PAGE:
Insight: How F1's engineers have risen to the Halo design challenge
With the introduction of the Halo cockpit protection concept for 2018, Formula 1’s leading engineers have had a brand new design problem to solve...
With the introduction of the Halo cockpit protection concept for 2018, Formula 1’s leading engineers have had a brand new design problem to solve, seeking to integrate the Halo into the car’s monocoque with the minimum of compromise.
Formally introduced in July, the Halo was approved by the FIA for mandatory use next season, despite opposition from nine of the ten teams on the current F1 grid. This has resulted in a number of teams having to make wholesale changes to their monocoque designs, just as many were reaching completion.
The reason for this is thanks to the different loading patterns on the chassis that the Halo will bring. After being tested by the FIA, teams were belatedly provided with expected figures and targets which the Halo design is expected to meet.
Although the Halo itself is provided by an external supplier to all teams, the monocoque and roll structure must sustain peak loads of up to 88kN during crash testing.
This means that teams will have to replicate the tests in their simulations before attempting the real thing. To understand the loading and stress distributions in their chassis designs, engineers use “finite element analysis” tools to assess and develop the ideal loading patterns on the car, without compromising on performance.
As the real Halo will be built into the structure of the car, rather than simply attached to the car as has been seen in test runs, it meant that some teams had to backtrack on their design programs to accommodate the variation in point loads.
The 15kg added by the Halo's inclusion will also produce an effect on balance, magnified by the FIA's decision to raise the minimum weight limit by just 6kg - providing a disadvantage to the heavier drivers on the grid.
Furthermore, the Halo itself must be able to keep its structural integrity should any of the rest of the survival cell become damaged. It’s all a very fine balancing act.
“[The Halo] knocks on big time to the chassis definition,” Nick Chester told Autosport in July.
“It’s a little bit painful, as we’re right into that process of trying to finalise our chassis schemes and the loadings from it are quite big, so it affects all the structure in the chassis.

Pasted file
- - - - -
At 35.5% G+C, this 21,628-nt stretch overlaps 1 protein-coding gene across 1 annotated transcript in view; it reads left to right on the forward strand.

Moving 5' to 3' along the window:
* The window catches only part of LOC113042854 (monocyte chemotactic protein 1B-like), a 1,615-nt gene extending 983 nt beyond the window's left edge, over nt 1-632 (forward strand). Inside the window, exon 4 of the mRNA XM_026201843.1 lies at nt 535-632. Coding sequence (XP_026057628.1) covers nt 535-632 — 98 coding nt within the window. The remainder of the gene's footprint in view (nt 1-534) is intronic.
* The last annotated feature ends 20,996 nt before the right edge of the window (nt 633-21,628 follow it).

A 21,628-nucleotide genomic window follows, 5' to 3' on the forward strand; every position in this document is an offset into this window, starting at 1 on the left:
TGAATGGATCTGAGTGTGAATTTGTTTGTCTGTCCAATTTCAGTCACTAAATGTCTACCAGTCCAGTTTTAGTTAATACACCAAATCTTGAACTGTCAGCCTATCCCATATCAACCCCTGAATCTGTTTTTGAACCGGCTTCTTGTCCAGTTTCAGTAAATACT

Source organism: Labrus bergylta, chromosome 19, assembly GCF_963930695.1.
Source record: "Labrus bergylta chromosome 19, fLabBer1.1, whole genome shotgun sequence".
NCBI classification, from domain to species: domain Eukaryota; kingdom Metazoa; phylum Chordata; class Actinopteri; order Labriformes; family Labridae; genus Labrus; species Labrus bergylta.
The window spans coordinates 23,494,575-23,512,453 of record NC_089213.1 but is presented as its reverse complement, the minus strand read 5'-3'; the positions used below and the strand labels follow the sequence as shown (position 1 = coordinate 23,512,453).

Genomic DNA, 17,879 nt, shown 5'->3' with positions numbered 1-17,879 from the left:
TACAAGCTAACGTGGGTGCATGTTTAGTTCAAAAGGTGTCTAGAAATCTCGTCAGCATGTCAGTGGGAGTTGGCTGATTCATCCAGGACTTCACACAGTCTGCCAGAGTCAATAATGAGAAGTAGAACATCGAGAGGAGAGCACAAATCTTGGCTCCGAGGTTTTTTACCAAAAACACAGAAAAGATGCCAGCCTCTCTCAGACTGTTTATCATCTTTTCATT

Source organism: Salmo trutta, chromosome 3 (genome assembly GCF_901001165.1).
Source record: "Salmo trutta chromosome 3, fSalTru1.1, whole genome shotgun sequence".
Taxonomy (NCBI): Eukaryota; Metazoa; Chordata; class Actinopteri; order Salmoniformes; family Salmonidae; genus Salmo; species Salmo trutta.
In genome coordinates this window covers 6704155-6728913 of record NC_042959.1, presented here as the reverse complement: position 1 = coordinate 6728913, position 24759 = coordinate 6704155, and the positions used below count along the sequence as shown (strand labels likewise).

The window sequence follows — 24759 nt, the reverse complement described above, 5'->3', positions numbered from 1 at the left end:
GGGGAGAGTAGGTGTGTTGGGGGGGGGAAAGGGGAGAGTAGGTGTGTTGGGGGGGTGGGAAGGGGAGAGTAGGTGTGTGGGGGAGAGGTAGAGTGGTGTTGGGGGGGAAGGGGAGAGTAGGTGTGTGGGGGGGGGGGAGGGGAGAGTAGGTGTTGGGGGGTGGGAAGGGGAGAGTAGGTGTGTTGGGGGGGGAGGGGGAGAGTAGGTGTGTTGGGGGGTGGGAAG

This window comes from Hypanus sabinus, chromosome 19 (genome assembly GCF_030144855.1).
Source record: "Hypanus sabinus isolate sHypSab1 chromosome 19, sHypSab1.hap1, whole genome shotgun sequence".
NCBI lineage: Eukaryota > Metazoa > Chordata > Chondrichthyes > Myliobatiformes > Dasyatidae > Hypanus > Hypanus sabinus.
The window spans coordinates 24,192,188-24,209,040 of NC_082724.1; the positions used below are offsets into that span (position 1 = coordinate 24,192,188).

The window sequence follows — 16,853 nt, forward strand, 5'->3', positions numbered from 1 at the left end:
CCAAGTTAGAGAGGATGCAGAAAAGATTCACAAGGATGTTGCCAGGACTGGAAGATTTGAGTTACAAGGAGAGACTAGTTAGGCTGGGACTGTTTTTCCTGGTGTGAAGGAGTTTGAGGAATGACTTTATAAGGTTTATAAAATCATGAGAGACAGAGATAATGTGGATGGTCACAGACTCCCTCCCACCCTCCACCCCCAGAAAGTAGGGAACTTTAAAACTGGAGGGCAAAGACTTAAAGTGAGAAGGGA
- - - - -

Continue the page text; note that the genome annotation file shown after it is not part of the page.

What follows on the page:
“It has quite a big impact; outside the chassis it won’t have much of an effect on car performance, so it’s just the actual design of the chassis to take the loads which is difficult.”
Force India’s chief operating officer Otmar Szafnauer even speculated that the late introduction of the Halo may even delay some teams’ appearance in next year’s winter testing, owing to a delay in construction.
“It may delay next year’s car,” said Szafnauer to Motorsport.com in August.
“There’s a finite amount of time to design and build a monocoque, and there is a finite amount of time that it takes to design and make a monocoque. If we don’t get definition in that timeframe, all it does is it delays when it’s produced.
“Right now, it looks like we may not be able to produce it in time for testing.”
In addition to the structural considerations, F1’s aerodynamicists have also been hard at work trying to mitigate the effect of the halo’s inclusion. Situated just in front of the cockpit, the halo creates wake which interferes with the flow into the air intake downstream.
The FIA has granted teams the opportunity to append non-structural fairings to the halo, as long as it complies with the defining regulations and does not impede driver egress, of which the minimum mandated time is expected to rise from five seconds. Performing an extraction test with Valtteri Bottas in Abu Dhabi, the FIA found he had taken twice as long to get out of the car.
These fairings will help teams to minimise the wake produced by the Halo, removing any hindrance on cooling.
As seen from the image above, McLaren ran in the post-Abu Dhabi Grand Prix test with its own interpretation of an aerodynamic fairing on the Halo, doused in flow-viz paint to allow the trackside engineers to assess the resultant flow structures.
The shape of the fairing helps to pick up laminar flow passing over the top of the Halo and directs it downwards, helping to feed the intake and manage the wake created by the structure. Toro Rosso also trialled an aerodynamic fairing, electing to run a single element to produce the same effect.
The top-down view displays the intricacies in the fairing design. The outboard structure of the fairing are shaped to manage the resultant vortices emanating from the tips, and McLaren has monitored this with an array of Pitot tubes to assess the changes in pressure produced by the changes in flow.
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